Supposedly, a rule-based optimizer (RBO) differs from a cost-based optimizer (CBO). Consider this SQL statement:
SELECT * FROM Table1 WHERE column2 = 55
Assume that column2 is an indexed, non-unique column. A rule-based optimizer will find column2 in the system catalog and discover that it is indexed, but not uniquely indexed. The RBO then combines this data with the information that the query uses the equals operator. A common assumption in the field of optimization is that " = <literal> " search conditions will retrieve 5% of all rows. (In contrast, the assumption for greater-than conditions is that they will retrieve 25% of all rows.) That is a narrow search, and usually it's faster to perform a narrow search with a B-tree rather than scan all rows in the table. Therefore the rule-based optimizer makes a plan: find matching rows using the index on column2 .
Notice that the rule-based optimizer is using a non-volatile datum (the existence of an index) and a fixed assumption (that equals searches are narrow).
A cost-based optimizer can go further. Suppose the system catalog contains three additional pieces of information: (1) that there are 100 rows in Table1 , (2) that there are two pages in Table1 , and (3) that the value 55 appears 60 times in the index for column2 . Those facts change everything. The equals operation will match on 60% of the rows, so it's not a narrow search. And the whole table can be scanned using two page reads, whereas an index lookup would take three page reads (one to lookup in the index, two more to fetch the data later). Therefore the cost-based optimizer makes a different plan: find matching rows using a table scan.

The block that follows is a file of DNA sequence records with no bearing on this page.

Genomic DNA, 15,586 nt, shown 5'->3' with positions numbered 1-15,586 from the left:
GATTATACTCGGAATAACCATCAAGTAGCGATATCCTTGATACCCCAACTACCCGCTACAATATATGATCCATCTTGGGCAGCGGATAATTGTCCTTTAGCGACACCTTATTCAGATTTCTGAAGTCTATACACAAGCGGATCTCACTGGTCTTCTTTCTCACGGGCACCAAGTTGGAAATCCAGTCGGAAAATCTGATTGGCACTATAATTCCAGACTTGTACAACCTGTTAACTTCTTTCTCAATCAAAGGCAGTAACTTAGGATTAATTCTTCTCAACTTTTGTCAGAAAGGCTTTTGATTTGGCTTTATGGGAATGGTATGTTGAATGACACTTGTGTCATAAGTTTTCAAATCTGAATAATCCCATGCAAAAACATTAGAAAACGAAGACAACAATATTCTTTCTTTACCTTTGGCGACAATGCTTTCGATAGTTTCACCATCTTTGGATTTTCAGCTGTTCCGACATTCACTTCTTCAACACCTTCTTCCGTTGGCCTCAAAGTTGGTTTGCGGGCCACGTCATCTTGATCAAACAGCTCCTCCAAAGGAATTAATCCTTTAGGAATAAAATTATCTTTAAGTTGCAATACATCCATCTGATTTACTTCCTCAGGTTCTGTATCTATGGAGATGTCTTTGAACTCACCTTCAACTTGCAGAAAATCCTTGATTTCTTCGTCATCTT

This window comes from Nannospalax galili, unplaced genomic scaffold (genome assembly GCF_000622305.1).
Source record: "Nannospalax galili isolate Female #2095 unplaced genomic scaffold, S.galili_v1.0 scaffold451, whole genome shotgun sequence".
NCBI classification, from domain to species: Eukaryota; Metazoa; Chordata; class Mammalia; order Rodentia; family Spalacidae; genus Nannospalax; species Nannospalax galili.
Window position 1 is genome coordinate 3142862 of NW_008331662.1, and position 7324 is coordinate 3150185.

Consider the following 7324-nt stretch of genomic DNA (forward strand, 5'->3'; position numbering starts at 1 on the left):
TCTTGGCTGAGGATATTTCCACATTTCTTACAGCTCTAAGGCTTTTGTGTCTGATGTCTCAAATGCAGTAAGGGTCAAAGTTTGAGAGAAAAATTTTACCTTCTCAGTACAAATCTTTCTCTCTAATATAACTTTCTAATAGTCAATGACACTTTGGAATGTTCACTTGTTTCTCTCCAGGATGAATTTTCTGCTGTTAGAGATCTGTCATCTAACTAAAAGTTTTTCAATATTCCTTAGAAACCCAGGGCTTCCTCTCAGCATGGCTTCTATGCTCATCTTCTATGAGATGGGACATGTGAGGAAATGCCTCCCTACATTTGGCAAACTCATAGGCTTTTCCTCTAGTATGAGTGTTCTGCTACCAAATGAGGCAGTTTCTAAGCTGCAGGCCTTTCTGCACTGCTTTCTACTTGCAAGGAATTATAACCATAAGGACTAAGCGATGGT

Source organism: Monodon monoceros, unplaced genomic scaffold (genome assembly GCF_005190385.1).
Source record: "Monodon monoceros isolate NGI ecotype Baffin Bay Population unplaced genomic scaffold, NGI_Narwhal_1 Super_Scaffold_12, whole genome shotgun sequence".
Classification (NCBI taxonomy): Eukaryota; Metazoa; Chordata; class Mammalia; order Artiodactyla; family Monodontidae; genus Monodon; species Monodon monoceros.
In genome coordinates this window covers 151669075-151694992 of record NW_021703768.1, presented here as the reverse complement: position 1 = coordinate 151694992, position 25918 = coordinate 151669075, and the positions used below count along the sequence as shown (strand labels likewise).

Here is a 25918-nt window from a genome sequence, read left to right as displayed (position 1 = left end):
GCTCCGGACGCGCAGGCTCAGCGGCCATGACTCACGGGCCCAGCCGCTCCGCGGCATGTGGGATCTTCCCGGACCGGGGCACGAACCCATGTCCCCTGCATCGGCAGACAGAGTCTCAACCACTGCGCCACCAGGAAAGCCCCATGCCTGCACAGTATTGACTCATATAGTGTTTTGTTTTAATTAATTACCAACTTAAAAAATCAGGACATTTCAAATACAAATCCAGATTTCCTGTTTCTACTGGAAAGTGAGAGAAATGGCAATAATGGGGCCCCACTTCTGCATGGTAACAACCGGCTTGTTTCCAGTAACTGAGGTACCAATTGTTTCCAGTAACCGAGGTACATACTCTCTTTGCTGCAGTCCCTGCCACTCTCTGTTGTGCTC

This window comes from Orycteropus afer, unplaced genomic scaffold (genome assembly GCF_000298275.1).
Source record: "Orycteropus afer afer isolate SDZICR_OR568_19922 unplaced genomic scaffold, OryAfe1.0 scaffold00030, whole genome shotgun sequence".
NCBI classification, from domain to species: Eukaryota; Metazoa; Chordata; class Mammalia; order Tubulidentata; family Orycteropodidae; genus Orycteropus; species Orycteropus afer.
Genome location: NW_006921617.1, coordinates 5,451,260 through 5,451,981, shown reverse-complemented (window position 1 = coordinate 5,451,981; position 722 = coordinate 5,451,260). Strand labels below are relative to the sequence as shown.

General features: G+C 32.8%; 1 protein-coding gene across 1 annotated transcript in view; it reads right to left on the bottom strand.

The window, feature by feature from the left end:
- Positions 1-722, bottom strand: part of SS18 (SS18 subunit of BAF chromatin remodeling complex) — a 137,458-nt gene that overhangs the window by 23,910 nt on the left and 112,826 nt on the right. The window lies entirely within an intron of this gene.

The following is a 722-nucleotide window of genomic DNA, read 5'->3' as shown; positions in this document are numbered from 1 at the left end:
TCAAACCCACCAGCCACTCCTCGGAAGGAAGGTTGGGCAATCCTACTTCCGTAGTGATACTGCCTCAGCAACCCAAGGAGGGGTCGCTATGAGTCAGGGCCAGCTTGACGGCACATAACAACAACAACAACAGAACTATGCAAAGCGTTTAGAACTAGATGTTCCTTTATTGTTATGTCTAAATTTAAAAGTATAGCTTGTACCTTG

Notice that the cost-based optimizer is using volatile data (the row and column values that have been inserted) and an override (that the contents are more important than the fixed assumptions).
In other words, a cost-based optimizer is a rule-based optimizer that has additional, volatile information available to it so that it can override the fixed assumptions that would otherwise govern its decisions. The terminology causes an impression that one optimizer type is based on rules while the other is based on cost. That's unfortunate because both optimizer types use rules and both optimizer types have the goal of calculating cost. The reality is that cost-based is an extension of rule-based, and a better term would have been something like "rule-based++."
Most vendors claim that their DBMSs have cost-based optimizers, as you can see from Table 17-1. The claims don't mean much by themselves . What's important is whether the optimizer estimates cost correctly and how it acts on the estimate. In this chapter, we'll look at the actions DBMSs take to fulfill their claims.
Table 17-1. Cost-Based Optimizers
Notes on Table 17-1: